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'Backdoor' Roth IRA May Be Closing for Investors

Christine Benz

Note: This video is part of Morningstar's February 2016 Tax Relief Week special report.

Michael Kitces is a partner and the director of research for Pinnacle Advisory Group, and publisher of the financial planning industry blog Nerd's Eye View. You can follow him on Twitter at @MichaelKitces or connect with him on Google+.

Christine Benz: Hi, I'm Christine Benz for Morningstar.com.

Many affluent investors have jumped at the chance to get into a "backdoor" Roth IRA. Joining me to discuss what you need to know before you do is financial planning expert Michael Kitces.

Michael, thank you for being here.

Michael Kitces: Thanks for having me.

Benz: It's IRA contribution season as we approach April 18, the deadline for making 2015 contributions. One hot topic among our Morningstar.com readers and viewers is this idea of the "backdoor Roth IRA" contribution. Let's discuss how that works.

Kitces: The basic idea of this is pretty straightforward. We're going to make a contribution to a traditional IRA and then we are going to do a conversion from an IRA to a Roth, and get money into a Roth.

The primary scenario where this matters is folks whose income is too high to make a Roth contribution in the first place. Obviously, if we were allowed to just contribute to a Roth, we would just put the money into the Roth, and that would be that. But once you get above income thresholds, you can no longer do new dollar contributions to a Roth, and this workaround strategy emerged. While at higher income levels you can't contribute to a Roth, you can always contribute a traditional IRA. There are actually no upper income limits. You may lose the deduction for your IRA contribution, but you can always contribute to it. And since 2010, there are no income limits for doing a Roth conversion--moving the money from a [traditional] IRA to a Roth. So, we get these scenarios for higher-income folks where we can't put money into the Roth, but we can put the money into a traditional IRA and then covert it into the Roth in a two-step process, and that's why it gets called a "backdoor Roth" contribution strategy. We are not going to make a Roth contribution; we're going to make a traditional contribution and convert it, and end up with a Roth contribution.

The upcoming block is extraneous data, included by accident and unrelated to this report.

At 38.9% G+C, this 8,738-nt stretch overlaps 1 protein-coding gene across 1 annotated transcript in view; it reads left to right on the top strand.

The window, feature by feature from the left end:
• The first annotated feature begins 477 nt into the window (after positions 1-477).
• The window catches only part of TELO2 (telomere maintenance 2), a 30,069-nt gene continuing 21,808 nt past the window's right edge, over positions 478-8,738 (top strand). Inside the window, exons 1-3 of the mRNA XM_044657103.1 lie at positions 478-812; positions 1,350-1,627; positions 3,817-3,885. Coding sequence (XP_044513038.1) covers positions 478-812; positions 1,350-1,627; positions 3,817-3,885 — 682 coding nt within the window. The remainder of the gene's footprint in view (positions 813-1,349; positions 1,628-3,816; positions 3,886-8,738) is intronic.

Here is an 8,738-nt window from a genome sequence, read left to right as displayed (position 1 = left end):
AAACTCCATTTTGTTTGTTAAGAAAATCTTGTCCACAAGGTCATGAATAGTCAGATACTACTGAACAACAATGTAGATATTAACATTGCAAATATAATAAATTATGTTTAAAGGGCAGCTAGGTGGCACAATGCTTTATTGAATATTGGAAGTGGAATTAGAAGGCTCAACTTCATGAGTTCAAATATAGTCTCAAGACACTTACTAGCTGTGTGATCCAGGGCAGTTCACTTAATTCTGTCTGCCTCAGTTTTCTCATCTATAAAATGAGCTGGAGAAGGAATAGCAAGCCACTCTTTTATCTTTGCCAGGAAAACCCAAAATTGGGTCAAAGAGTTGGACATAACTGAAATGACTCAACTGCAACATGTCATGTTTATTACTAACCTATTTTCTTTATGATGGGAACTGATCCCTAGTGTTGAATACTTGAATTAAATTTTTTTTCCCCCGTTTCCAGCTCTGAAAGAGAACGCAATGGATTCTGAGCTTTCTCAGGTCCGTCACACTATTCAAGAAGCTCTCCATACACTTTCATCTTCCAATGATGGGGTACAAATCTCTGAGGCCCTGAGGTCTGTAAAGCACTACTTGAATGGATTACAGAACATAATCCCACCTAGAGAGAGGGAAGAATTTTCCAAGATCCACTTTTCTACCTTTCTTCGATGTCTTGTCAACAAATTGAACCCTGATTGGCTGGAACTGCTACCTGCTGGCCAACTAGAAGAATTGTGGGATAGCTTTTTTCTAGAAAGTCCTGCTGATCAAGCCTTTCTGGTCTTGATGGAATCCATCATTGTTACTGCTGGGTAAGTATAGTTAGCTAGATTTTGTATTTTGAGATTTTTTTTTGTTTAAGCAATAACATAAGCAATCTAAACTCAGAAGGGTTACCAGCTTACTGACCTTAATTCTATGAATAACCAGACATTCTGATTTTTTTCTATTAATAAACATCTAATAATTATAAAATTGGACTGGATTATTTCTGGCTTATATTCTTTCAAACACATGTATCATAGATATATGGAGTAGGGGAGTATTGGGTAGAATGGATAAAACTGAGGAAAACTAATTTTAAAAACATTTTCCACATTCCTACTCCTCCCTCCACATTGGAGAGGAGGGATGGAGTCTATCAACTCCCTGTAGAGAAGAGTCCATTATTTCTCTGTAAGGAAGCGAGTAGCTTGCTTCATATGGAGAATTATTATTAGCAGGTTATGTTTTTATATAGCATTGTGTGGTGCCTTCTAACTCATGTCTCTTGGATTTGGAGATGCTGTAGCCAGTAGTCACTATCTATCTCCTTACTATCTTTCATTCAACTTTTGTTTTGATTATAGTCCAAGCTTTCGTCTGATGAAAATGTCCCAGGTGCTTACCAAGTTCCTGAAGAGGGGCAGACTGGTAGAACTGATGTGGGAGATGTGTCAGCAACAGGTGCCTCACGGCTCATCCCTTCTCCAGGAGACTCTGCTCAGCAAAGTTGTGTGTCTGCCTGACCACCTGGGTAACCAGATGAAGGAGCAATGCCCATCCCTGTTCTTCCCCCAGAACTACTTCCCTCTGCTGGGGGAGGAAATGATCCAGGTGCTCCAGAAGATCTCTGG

Benz: One stumbling block for this backdoor Roth IRA maneuver is that if a person has a lot of traditional IRA assets elsewhere in their portfolio, they can inadvertently run into a bigger tax bill than would otherwise be the case.

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Kitces: Yes, unfortunately. There is a rule in the world of IRAs called the Aggregation Rule. What it says is that anytime you take money out of an IRA, whether you are taking it out to spend or you are taking it out to convert it to a Roth, you have to calculate the tax consequences based on the aggregation of all of your IRAs. What that means from practical perspective, let's say I've got two accounts. I've got a $100,000 IRA that's got some old 401(k) money that rolled over in the past, and then I want to do this backdoor Roth contribution. So, I make a new $5,000 or $5,500 contribution to a traditional IRA, a stand-alone account, and then I convert that brand new $5,500 account over to a Roth.

As far as the tax code is concerned, even if these were two separate accounts, you can't just contribute $5,500 to an account and convert that account. When you convert that account, it's deemed a $5,500 conversion of the aggregate of all of your accounts. The problem is, when we aggregate all your accounts together, you had a $5,500 account over here, but a $100,000 pre-tax account over here. It gets aggregated together. Now when you convert the account, since about 96% of your account balances at that point would be pre-tax, 96% of your conversion is pre-tax, which means you get a big tax bill on your Roth conversion, and we're not really getting the full leverage of the backdoor strategy. This becomes a problem anytime we've got multiple IRA retirement accounts.

Now, the Aggregation Rule only applies to IRAs, not other employer retirement plans; your 401(k)s and profit sharing plans don't count. Your spouse's IRAs don't count. Any inherited IRAs don't count. But good, old traditional IRAs--whether the ones you contributed to or ones you've rolled money into--are all part of this Aggregation Rule, and it creates a challenge. It means we can't just make a non-deductible IRA contribution and convert it over and make a tax wash because our pre-tax IRAs get scooped into the process unless we've got them in 401(k) plans. In some cases, we even see investors roll the pre-tax money from an IRA out to a 401(k) plan, if they've got a 401(k) that will let you roll money in, just to clear the decks.

Benz: That can be a workaround for people who do have that 401(k) plan, but it must allow those roll-ins…